Occupy movement comes to Norman
The Occupy Wall Street movement has come to OU under the more applicable name of Occupy Norman.
Nine general assemblies have taken place for the Occupy Norman movement, including a protest of about 20 participants Saturday.
The Daily invited two finance faculty members to address some of the economic issues highlighted by the protestors.
Both professors have extensive teaching and research experience in North America and Western Europe – two areas impacted during the global financial crisis.
Evgenia Golubeva teaches investment and international finance.
Bill Megginson is the chairman of finance at OU.
The Daily: During the first general assembly, Norman citizen Brian Husted proposed “ending options/futures trading.” Is it possible to have an equity market without derivatives?
Golubeva: The derivative market grows as people needed to manage risks arising from the increased volatility and as intellectual advancements were made in the field. Derivatives can be used to hedge and to speculate. Usually people get the hedging part, but they believe that the speculation part is evil as it destabilizes markets. However, speculators provide liquidity and price discovery to the market.
Megginson: It is certainly possible to have a well-functioning stock market without organized futures and options trading; this was the state of nature from the beginning of stock exchange trading during the 1600s until the founding of the Chicago Board of Options Exchange in 1973.
However, banning options/futures trading would be counter-productive. Both types of derivatives have grown massively over the past 40 years, overwhelmingly because they allow businesses and individuals to hedge legitimate business risks relating to fluctuating commodity prices, interest rates and currency values.
Like money, guns and ideology, derivatives are value-neutral; they can be used very effectively for crass or speculative purposes.
The Daily: One campaigner, Alaric Moore, has proposed “ending usury” to stabilize the market. Both the Bloomberg “Businessweek” and the International Monetary Fund have hinted that the Islamic finance system has shown stronger resilience during the global financial crisis. Is this because of the lack of usury? Or is this because the countries with an Islamic finance system have little exposure and connection to the financial market in the West?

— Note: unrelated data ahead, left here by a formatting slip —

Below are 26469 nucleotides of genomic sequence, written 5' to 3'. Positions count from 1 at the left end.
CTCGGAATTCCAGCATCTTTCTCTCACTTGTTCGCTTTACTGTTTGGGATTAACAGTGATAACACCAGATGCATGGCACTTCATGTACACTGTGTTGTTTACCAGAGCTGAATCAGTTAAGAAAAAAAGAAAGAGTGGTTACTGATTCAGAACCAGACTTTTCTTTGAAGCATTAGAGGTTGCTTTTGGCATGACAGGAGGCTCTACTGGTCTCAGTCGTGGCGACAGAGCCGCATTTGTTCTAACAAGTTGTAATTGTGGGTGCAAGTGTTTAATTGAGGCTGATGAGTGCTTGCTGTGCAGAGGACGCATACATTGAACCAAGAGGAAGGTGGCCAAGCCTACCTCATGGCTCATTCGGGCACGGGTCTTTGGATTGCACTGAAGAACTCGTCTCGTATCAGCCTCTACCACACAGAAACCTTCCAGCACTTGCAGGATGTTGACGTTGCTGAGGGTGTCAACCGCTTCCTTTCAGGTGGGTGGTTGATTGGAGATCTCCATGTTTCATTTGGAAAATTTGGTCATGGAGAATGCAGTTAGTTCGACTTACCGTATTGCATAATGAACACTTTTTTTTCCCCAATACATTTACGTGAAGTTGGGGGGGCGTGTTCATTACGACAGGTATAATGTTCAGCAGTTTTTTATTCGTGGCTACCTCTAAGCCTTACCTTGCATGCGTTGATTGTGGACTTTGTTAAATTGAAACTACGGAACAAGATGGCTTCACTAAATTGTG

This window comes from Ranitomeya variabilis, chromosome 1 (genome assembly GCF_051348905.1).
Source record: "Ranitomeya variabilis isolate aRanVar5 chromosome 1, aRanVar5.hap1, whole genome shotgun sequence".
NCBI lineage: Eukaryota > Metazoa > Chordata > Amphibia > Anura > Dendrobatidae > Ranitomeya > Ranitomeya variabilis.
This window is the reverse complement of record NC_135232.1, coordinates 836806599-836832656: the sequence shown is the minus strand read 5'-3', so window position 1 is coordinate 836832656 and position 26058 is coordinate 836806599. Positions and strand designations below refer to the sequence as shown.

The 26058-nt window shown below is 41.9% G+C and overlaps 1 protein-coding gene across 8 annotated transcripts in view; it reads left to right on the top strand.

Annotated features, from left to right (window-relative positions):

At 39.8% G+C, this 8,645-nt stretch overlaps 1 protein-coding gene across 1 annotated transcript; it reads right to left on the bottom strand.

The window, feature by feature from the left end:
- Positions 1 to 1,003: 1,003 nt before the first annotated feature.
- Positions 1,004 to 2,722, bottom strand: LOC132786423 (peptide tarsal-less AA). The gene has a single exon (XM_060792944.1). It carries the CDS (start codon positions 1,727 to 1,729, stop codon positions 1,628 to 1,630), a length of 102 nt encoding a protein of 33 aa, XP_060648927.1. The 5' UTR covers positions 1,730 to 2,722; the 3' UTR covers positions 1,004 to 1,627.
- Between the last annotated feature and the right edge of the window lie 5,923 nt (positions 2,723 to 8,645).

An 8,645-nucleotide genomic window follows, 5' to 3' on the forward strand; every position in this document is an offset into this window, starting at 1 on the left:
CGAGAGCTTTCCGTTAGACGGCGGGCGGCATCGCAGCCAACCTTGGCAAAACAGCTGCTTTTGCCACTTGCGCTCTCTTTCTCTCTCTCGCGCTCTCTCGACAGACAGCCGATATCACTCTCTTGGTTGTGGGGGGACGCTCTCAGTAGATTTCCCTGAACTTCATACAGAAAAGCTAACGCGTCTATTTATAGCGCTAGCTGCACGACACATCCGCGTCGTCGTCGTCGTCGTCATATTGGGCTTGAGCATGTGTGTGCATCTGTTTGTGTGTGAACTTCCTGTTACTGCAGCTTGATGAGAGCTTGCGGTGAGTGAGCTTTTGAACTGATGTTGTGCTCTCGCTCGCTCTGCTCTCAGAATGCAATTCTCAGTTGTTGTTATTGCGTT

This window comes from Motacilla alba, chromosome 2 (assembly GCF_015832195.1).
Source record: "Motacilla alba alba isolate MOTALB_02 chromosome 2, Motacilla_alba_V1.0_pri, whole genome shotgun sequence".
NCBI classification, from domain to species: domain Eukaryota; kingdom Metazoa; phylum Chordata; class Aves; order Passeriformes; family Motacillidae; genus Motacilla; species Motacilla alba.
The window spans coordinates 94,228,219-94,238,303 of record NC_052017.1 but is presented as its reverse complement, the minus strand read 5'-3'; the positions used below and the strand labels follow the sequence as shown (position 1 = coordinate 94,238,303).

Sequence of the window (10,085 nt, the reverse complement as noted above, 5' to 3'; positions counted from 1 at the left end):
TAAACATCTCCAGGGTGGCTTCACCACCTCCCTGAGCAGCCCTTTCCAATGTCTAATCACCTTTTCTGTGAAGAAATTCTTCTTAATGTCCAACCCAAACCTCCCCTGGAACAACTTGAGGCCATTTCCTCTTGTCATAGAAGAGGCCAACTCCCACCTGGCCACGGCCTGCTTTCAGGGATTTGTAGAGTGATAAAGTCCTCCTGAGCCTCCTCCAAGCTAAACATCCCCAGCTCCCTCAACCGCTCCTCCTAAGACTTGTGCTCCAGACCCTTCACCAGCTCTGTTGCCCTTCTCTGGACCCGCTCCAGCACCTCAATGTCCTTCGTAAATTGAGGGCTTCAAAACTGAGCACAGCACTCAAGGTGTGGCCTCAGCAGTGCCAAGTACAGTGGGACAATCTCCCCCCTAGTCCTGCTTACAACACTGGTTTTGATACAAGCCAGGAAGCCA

Golubeva: I would only speculate if I discussed the degree of its connectedness with the financial markets in the West, but that’s not the point. “Weathering a crisis” is the wrong gauge to measure the overall effectiveness of the financial system. There are many other facets to consider besides immunity to systemic risk, but even that is not the point. A social institution, such as the education system, healthcare and the financial market, is a product of culture. People have one system or another because that’s what has worked for them. Just because it wouldn’t work for you and me doesn’t make it wrong, bad or inefficient.
The Daily: Which area in the financial market would you like to see a reform in the most?
Megginson: Rising capital standards for large, systemically important banks would prevent future crises. Limited excess compensation for bankers would also help more than any other single reform.
Banks oppose higher capital standards because these directly limit risk-taking and reduce profitability, but they are simple and effective tools for maintaining competition and financial stability.
These standards have been raised somewhat since 2008, but changes must be agreed upon globally to prevent one country’s banks from gaining a competitive advantage.
The Daily: A lot of Occupy campaigners are dissatisfied with the extent of corporate influence in politics. What laws can be implemented to fill this loophole?
Golubeva: Regulators and politicians sometimes don’t know what they are doing because they lack elementary knowledge and expertise. Corporations need to make their cases heard. This is a fundamental need. It is not going away unless we have really wise politicians that create laws that are inherently fair to everybody.
I am from Russia, and I have seen corruption at its worst. Unfortunately, it is a tough enemy to defeat. You can make a case for stricter governance and more disclosure. However, control is not effortless. The cost of exercising control must be weighed against the benefit of reduced misalignment of resources.
The Daily: Occupy Norman has reiterated in its general assembly that it would not propose any specific policy change. Do you think its protests would eventually lead to any measurable change in the financial market?
Megginson: Probably not. Instead these proposals are more likely to end up as “instruments of political combat” in the upcoming election cycle, with the Democrats embracing, cautiously, some of the less extreme proposals and the Republicans rejecting all of them. Given the current and likely future make-up of the U.S. Congress, the chance of actual passage of any of these proposals is nil.
What the protests might well prompt are prosecutions of some bankers for real or perceived misdeeds during the Bubble Years. Most of these will be unsuccessful – since most of the shadiest practices of the era were in fact legal, if very reckless – but would certainly be wildly popular nonetheless.